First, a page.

Bob Dylan, Christmas in the Heart (2009)

Bob Dylan in the Holiday Spirit
Margie and I add to our Toad Hall collection of Christmas music by purchasing one new album each year. So, when I learned Bob Dylan was releasing Christmas in the Heart, this year’s selection was guaranteed. Sometimes shopping is easy.

Dylan is famous for singing his old songs in new ways, surprising his audiences with new arrangements of classic titles. I expected some of that on Christmas in the Heart, but Dylan plays it straight. These are traditional songs played traditionally. I’m glad he didn’t mess with “O Come All Ye Faithful” and “O Little Town of Bethlehem,” but “Little Drummer Boy” and “Must be Santa” positively beg to be messed with. But there is none of that here. Dylan even employs a choral group as backup singers to supplement his normal band, who play rather sedately. And in keeping with holiday spirit, all proceeds from the CD sales go to a charity (Feeding America).

“For all the world,” Joshua O’Neill writes, “the record doesn’t feel like a charity album or a goofball lark or an odd experiment–it just sounds like the work of a dude who really, really loves Christmas. Dylan doesn’t strip the songs down, doesn’t transform them into his signature dusted roots music. To the contrary: his smooth, stolid productions make the Bing Crosby versions sound spontaneous and lo-fi.”

Critics have not known exactly how to respond to Christmas in the Heart. Some have wondered if Dylan means it as a joke. Others pass it off as nothing more than a cynical way to raise money for a charity he believes in. Paste says that the “creepy guy from the Victoria’s Secret commercial has a Christmas present for you.” Others have feared it was the beginning of a new religious phase in his music, like the period around the release of Saved (1980). Some have simply dismissed it as a bad album from an aging master. And as usual, Dylan keeps us guessing. Though the Christmas carols and holiday jingles are played straight and the CD cover artwork is a sentimental Currier & Ives-type picture, inside is a scantily dressed pin-up in red satin and white trim posed seductively besides prettily wrapped presents.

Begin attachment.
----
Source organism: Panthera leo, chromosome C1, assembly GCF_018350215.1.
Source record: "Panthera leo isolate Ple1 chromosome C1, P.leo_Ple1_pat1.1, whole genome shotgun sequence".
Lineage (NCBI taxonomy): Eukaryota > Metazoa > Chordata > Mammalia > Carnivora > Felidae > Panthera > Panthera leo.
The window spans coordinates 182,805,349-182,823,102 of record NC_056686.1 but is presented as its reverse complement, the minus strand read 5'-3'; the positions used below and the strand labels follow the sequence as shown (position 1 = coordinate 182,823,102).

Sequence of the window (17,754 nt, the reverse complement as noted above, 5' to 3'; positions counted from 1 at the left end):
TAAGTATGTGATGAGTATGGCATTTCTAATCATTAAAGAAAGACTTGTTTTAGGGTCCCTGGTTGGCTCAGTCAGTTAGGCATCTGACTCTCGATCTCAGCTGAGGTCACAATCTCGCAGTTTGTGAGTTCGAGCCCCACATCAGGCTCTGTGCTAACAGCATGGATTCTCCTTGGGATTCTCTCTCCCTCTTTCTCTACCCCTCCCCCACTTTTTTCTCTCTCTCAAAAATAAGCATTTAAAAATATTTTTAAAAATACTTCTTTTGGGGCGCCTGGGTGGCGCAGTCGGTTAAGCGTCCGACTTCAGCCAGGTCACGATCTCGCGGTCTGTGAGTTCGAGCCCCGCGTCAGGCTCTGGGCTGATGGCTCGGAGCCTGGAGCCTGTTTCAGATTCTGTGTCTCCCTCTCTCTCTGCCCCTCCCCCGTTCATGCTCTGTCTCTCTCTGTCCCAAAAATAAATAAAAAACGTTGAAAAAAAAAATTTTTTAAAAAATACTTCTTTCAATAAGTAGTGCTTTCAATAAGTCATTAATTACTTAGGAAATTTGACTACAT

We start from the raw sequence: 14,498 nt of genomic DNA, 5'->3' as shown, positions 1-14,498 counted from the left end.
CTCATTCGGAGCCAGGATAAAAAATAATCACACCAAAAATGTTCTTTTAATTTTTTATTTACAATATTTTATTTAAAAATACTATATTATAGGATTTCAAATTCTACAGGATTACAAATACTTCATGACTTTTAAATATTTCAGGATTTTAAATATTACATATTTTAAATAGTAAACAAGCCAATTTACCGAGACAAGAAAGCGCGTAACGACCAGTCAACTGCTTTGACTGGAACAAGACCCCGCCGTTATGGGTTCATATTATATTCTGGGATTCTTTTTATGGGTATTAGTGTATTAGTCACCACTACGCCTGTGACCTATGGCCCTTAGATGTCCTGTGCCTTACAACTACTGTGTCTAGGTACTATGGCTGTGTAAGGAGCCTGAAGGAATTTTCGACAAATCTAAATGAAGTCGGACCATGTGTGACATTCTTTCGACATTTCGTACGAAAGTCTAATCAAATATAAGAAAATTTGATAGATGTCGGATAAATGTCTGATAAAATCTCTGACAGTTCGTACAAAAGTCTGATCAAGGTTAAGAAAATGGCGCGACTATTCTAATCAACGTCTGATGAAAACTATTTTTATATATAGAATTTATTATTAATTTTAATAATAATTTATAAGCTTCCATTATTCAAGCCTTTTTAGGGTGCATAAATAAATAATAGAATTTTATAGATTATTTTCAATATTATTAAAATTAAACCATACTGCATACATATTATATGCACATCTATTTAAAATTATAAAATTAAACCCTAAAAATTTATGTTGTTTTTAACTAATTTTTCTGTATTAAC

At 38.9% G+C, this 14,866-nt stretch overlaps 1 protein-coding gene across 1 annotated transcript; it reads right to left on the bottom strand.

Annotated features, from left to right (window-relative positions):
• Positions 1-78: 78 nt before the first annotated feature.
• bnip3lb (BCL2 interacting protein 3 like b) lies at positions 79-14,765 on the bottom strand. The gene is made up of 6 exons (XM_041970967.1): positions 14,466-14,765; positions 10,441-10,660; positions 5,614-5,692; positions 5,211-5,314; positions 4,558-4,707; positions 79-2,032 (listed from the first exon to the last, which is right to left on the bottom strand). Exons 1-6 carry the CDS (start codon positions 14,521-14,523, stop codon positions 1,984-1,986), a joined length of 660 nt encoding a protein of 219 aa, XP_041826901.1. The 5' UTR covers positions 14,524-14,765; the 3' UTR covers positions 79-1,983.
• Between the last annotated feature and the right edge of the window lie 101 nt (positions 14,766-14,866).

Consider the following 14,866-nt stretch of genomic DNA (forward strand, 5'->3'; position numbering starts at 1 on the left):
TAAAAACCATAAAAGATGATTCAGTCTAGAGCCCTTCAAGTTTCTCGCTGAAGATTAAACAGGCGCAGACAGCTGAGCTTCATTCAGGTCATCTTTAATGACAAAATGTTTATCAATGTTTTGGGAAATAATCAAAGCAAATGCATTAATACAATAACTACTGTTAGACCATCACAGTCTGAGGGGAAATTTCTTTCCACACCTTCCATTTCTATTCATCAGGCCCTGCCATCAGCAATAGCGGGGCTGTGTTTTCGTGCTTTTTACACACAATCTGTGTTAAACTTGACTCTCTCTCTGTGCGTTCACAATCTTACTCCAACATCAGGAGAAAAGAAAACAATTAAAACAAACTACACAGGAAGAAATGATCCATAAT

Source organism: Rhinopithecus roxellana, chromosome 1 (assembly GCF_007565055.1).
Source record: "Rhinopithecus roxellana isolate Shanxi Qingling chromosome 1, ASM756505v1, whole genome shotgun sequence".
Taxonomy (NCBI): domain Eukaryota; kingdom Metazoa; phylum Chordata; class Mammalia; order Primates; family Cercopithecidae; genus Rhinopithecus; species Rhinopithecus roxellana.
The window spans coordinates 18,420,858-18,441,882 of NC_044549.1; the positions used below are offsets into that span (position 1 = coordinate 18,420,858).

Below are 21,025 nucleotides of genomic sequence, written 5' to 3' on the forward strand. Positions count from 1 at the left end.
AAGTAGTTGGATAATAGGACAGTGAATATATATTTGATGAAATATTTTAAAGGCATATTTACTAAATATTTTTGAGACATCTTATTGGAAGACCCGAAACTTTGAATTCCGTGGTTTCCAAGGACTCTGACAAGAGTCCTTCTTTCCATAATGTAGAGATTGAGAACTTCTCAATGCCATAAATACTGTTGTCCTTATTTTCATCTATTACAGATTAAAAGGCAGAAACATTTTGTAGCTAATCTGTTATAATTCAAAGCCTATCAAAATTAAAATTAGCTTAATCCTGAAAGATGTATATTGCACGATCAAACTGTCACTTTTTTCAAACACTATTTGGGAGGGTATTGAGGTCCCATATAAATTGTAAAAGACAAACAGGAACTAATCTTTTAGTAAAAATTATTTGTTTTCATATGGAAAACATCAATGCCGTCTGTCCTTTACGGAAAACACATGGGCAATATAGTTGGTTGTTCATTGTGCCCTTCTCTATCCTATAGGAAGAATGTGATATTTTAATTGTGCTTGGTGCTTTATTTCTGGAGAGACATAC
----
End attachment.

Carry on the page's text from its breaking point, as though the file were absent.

I have no special insight into Dylan’s intentions, but I suspect the truth is simpler than the theories proposed by the critics. Dylan’s music has always had deep roots. The long tradition of blues, gospel, and spirituals have always nourished his soul and provided a rich well-spring from which his own artistry has flowed. He may mess with lots of things, but Dylan believes some things are sacred. The traditions–and music–of Christmas have helped shape the landscape he is part of and into which he has looked with admirable clarity and insight over so many years as a musician. Why wouldn’t he take it seriously, by honoring traditional expressions that have stood the test of time? This is precisely what I would expect of him.

So Toad Hall has its new Christmas album for 2009. It’s a good one to add to our little collection, even though I wouldn’t rate it one of Dylan’s great albums. But then, at Christmas the point isn’t being great but celebrating a greatness that begs the imagination. God entered human history, and as a result nothing, absolutely nothing is the same.

Give to our Father
Glory in the Highest
O come let us adore Him
O come let us adore Him
O come let us adore Him
Christ the Lord.

What’s nice is that to my ear at least, Dylan sings it like he believes it.


Joshua O'Neill Online:
Paste Online: